The more I become absorbed in social media, the deeper I have reflected on the underpinning value of generosity which I see woven through much of the system on which it is built.
I remember in the very early days of world wide web people commenting that it would never take off because people would not be willing to donate their time and their insight without being paid. How wrong that assumption was.
10 years ago I held my 'know how' close to my chest, worried that a competitor would grab hold of it, or that a client would extract it without paying for its full value. When I look now at the Carolyn of then, and the way her mind operated, I wonder how I managed to be so successful. Yet then it all seemed normal. Now, I have a very different attitude, and this has been shaped in part by the culture that is emerging from Web 1.0 and 2.0. When I wrote my book, my intent was to share everything I knew about changing culture, so it would spread much faster through the business community. Many consultants and HR people now use those walking the talk methodologies, and simultaneously the business opportunities for me have multiplied.
I've developed new material for clients on what it means to instil the value of generosity into a culture. As I work with them I can feel the anxiety, the sense that if they give too much, they will be taken advantage of. I recommend exploring how generosity applies to your organisation. In a recent seminar these questions led to a very valuable and creative discussion.
- How can you be more generous with your customers, and not go out of business?
- How can you be more generous with you staff, and not go out of business?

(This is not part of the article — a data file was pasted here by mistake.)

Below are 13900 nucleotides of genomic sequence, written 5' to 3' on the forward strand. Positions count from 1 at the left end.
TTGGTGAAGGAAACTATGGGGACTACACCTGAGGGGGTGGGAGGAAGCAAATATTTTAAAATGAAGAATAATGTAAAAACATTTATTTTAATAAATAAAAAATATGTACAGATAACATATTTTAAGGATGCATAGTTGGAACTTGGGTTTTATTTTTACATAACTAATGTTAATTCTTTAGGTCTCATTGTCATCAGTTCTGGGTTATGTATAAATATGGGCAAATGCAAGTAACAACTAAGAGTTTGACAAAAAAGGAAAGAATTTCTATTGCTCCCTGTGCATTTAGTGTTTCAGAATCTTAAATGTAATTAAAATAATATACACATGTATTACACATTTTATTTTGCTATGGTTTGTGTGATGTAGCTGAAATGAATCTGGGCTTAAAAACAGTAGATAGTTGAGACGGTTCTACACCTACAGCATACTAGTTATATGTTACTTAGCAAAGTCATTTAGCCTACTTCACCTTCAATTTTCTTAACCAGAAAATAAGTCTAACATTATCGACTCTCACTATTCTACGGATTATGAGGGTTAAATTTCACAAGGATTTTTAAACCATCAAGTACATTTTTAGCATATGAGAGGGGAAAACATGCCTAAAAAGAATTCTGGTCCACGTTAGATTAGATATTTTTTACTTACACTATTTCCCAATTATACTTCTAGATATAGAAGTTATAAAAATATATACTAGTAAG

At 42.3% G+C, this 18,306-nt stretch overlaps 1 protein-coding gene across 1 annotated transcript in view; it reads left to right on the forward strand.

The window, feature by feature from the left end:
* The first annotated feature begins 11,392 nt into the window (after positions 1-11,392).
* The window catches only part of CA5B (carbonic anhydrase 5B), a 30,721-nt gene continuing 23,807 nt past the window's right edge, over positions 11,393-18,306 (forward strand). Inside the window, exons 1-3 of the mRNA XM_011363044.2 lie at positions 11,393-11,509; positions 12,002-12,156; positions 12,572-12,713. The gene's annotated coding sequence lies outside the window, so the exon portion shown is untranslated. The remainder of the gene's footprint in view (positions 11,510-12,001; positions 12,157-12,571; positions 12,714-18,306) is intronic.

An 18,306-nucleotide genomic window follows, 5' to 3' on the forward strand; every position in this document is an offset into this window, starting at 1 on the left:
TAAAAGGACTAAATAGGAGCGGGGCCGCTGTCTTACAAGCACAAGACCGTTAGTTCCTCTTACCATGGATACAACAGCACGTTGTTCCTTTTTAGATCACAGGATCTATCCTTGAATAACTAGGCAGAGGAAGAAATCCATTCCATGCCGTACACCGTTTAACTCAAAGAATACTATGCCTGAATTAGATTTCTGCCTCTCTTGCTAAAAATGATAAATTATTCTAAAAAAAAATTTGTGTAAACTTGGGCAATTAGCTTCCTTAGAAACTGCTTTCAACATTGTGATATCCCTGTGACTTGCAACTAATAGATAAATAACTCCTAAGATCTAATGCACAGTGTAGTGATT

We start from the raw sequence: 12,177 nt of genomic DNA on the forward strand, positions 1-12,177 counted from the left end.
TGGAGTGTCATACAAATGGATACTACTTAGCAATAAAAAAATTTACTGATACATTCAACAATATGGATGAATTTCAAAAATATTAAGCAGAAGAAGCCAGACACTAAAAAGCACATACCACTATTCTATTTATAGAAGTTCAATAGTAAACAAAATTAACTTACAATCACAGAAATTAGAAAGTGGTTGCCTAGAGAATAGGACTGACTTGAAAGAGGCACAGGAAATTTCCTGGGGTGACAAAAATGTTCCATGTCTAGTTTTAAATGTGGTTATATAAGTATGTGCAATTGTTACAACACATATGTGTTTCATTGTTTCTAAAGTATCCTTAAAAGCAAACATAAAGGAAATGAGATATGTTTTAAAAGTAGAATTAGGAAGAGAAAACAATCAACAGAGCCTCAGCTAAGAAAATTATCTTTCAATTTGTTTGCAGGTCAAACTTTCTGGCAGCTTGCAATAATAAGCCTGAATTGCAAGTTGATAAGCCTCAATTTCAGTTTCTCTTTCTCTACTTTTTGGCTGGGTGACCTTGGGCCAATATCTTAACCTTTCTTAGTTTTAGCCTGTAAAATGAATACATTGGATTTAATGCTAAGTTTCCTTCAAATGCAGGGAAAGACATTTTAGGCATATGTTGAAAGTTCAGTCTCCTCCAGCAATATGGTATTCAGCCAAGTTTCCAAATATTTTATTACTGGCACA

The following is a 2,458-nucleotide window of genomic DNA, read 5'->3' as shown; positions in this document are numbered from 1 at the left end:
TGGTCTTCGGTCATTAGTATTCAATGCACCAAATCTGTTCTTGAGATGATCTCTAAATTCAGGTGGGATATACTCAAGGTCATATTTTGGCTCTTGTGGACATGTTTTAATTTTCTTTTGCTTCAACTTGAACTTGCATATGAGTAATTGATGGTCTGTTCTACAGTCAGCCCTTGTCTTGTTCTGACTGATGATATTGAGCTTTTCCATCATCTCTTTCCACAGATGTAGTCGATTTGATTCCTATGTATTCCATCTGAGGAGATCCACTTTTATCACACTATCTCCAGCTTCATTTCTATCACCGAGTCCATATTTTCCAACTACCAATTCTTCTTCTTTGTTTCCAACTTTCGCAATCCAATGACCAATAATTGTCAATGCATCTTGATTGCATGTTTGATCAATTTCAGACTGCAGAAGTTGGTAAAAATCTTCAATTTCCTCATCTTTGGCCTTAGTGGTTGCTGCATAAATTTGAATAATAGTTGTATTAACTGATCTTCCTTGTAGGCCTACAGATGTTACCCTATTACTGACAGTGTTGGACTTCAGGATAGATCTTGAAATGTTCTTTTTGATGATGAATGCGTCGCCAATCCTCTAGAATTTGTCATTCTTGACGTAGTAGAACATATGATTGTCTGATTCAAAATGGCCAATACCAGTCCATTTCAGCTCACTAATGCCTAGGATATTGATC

This morning I was delighted to see that the Oxford Leadership Academy, led by Brian Bacon, posted a link on generosity on their blog, called "Generation G, that would be 'G' for Generosity, not for Greed".
Brian and I have a long history together, and I consider him to be one of the best faciliators on the planet. He is also sometimes a competitor. 10 years ago I would never have praised a competitor in public. Now I feel differently. I believe that by offering my honest opinion to clients, I earn more trust. If I claim that I am best for everything, I lose credibility (and sadly this is a common trait in consulting firms). When help a client to pick the right advisor for each challenge they face, and am willing to team with those who they select, everyone wins. This is one way I am interpreting generosity in my industry.
Try it for yourself. What does generosity mean for you? What would be the stretch which takes you out of comfort zone?
Read more of Carolyn's culture insights here.
For more case studies, ebooks, reports and white papers visit the Walking the Talk resources page here or contact us to learn how we can transform your culture.